Fans Not Customers


Fans Not Customers: How to Create Growth Companies in a No Growth World

by Vernon W. Hill II with Bob Andelman

Vernon W. Hill II founded Commerce Bank in 1973. In 2007, the bank “was sold to Toronto-based TD Bank for $8.5 billion, producing a 30-year, 23 percent annual shareholder return. Everyone profited, including shareholders and team members.” In 2010, he co-founded Metro Bank, bringing the same service culture to British banking. In Fans Not Customers he reveals the secret sauce of his business model. This book is about branding, differentiation, corporate culture, and organic growth, but the dominant theme is providing exceptional customer service. Continue reading “Fans Not Customers”

Treat Your Customers


Treat Your Customers: Thirty Lessons on Service and Sales That I Learned at my Family’s Dairy Queen Store

by Bob Miglani

Miglani uses situations from his parents’ Dairy Queen store as the basis for customer service lessons applicable to business in general–including Fortune 500 companies like the one where he works as a sales executive. Thirty bite-size chapters in plain English make this a quick read.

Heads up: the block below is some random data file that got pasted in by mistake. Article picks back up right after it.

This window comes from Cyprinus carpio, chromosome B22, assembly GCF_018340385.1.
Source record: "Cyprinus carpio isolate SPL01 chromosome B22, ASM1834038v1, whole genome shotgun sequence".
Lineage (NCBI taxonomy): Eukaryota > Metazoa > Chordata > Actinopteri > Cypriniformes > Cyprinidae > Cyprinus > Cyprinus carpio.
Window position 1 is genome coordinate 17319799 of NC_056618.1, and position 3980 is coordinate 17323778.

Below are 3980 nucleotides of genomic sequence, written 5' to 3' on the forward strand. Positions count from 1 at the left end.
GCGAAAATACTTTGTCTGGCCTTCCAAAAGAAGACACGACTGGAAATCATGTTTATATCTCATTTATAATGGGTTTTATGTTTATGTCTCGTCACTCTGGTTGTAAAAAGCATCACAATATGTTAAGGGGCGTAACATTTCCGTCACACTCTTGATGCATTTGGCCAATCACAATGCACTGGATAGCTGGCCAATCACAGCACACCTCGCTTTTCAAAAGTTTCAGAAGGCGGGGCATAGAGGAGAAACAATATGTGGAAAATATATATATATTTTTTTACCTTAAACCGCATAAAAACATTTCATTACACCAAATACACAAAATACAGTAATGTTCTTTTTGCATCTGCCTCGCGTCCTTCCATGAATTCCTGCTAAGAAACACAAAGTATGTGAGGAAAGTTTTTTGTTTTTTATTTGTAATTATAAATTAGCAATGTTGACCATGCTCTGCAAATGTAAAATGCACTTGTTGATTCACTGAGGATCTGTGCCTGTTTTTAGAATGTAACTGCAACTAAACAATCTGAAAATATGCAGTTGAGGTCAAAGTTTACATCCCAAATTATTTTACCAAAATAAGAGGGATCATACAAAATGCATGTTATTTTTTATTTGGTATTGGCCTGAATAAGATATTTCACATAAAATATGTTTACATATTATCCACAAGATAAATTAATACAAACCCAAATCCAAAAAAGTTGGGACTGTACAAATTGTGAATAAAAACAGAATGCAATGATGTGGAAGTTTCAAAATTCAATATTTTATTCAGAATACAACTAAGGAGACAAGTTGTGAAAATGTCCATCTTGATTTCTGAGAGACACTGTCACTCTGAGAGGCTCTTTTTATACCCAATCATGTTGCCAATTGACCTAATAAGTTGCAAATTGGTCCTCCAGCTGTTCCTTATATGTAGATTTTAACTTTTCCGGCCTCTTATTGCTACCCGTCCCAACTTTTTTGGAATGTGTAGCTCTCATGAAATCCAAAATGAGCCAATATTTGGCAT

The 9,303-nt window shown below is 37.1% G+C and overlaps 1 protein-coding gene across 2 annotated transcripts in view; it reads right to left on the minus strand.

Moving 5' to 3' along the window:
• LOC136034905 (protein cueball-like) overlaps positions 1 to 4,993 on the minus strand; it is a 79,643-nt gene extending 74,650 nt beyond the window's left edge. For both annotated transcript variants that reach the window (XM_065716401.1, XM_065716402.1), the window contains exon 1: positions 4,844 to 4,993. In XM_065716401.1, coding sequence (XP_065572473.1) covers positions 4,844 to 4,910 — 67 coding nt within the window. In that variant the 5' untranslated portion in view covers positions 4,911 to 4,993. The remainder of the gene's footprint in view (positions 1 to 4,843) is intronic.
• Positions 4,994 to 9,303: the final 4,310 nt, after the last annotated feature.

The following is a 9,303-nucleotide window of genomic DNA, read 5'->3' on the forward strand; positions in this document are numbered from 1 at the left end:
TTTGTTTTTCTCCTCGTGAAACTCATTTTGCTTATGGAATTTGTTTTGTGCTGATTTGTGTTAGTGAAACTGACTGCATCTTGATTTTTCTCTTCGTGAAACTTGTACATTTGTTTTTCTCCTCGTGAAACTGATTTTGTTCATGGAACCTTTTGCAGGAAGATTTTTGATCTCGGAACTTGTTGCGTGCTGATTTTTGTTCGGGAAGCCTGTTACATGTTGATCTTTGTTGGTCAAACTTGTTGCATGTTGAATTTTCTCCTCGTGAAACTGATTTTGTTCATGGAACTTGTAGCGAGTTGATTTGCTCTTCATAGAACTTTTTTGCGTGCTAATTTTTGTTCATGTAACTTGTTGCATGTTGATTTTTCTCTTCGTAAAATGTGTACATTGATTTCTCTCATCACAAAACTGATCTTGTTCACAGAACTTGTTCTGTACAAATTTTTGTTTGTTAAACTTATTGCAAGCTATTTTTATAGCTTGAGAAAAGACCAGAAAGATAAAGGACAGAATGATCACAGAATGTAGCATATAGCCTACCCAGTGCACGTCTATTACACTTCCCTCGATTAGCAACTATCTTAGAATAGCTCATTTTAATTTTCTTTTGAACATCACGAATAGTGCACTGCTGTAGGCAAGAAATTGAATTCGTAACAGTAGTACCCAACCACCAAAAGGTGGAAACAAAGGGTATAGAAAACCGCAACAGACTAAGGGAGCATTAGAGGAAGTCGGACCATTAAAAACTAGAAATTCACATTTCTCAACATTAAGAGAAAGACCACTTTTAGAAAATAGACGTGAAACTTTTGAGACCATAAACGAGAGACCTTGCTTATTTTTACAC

The common thread throughout this book is a mindset focused on pleasing customers and earning their repeat business.  Topics include customer service, up-selling, work ethic, leadership, and supplier relationships. Continue reading “Treat Your Customers”

Uncommon Service

Uncommon Service: How to Win by Putting Customers at the Core of Your Business

By Frances Frei and Anne Morriss

Customer service is not an afterthought. In order to provide consistently excellent service, it must be baked in to the business model. In Uncommon Service, authors Frances Frei and Anne Morriss explain that great service is “made possible—profitable, sustainable, scalable—by designing a system that sets everyone up to excel.” Continue reading “Uncommon Service”

The Paradox of Excellence

The Paradox of Excellence: How Great Performance Can Kill Your Business

by David Mosby and Michael Weissman

When a company consistently provides excellent service it can become “invisible” to the client until something goes wrong. This book illustrates the problem through a parable about a trucking company. Their largest and most profitable customer has given notice to terminate their contract due to a botched delivery. Management is shocked, as there had been no previous problems with this client over the many years they have done business together. Continue reading “The Paradox of Excellence”